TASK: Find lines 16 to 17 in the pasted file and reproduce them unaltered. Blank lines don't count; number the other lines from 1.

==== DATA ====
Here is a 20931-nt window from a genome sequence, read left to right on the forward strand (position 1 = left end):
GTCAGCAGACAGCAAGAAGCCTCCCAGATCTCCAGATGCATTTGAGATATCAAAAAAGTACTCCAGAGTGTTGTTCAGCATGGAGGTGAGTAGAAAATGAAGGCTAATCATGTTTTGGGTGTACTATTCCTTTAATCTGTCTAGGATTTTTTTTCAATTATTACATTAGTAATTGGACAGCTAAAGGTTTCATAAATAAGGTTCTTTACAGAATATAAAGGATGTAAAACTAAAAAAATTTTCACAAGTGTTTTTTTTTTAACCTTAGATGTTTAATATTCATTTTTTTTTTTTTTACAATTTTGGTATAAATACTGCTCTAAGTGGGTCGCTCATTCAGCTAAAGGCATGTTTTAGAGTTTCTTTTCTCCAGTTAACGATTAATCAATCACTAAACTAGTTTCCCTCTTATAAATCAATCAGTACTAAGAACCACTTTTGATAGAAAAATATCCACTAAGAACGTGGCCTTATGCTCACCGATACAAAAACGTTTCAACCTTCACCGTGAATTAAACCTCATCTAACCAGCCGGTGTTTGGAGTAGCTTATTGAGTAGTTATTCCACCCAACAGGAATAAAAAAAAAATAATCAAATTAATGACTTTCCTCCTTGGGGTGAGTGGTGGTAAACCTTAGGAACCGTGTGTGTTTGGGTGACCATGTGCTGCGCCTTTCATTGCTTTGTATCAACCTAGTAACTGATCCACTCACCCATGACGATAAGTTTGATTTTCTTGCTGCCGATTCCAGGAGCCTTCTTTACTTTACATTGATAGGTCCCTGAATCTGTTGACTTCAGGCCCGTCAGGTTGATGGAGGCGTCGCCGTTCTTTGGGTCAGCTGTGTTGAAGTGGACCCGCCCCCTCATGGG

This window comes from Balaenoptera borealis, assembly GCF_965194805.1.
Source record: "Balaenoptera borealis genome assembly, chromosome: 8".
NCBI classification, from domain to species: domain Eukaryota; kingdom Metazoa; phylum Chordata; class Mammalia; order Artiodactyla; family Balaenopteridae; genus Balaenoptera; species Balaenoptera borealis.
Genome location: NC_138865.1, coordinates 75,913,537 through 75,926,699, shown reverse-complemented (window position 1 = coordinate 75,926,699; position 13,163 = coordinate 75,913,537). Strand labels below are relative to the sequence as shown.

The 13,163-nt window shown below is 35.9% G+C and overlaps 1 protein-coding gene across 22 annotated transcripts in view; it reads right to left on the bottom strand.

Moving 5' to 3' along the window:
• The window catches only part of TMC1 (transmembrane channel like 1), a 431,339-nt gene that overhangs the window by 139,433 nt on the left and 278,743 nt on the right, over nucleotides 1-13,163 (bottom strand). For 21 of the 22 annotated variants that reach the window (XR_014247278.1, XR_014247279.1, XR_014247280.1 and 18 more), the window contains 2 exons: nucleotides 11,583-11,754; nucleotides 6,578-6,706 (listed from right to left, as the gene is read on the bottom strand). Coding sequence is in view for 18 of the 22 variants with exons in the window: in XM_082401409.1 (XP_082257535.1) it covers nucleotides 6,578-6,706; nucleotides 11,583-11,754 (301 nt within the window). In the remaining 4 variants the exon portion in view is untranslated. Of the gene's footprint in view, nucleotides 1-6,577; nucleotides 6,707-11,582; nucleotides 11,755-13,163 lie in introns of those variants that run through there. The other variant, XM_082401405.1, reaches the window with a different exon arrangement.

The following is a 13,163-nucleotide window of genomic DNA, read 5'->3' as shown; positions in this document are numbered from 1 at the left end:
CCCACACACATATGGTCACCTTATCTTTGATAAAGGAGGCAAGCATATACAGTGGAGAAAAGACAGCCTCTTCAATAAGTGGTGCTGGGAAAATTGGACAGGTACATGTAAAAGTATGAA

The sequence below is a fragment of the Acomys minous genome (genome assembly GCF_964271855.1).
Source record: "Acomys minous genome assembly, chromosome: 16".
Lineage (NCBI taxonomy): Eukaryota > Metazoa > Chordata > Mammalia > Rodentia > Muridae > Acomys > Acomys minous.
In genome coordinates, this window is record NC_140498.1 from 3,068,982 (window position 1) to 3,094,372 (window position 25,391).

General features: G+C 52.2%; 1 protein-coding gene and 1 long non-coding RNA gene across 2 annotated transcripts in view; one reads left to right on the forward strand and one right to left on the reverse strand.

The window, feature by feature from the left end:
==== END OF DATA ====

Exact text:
General features: G+C 52.2%; 1 protein-coding gene and 1 long non-coding RNA gene across 2 annotated transcripts in view; one reads left to right on the forward strand and one right to left on the reverse strand.

The window, feature by feature from the left end: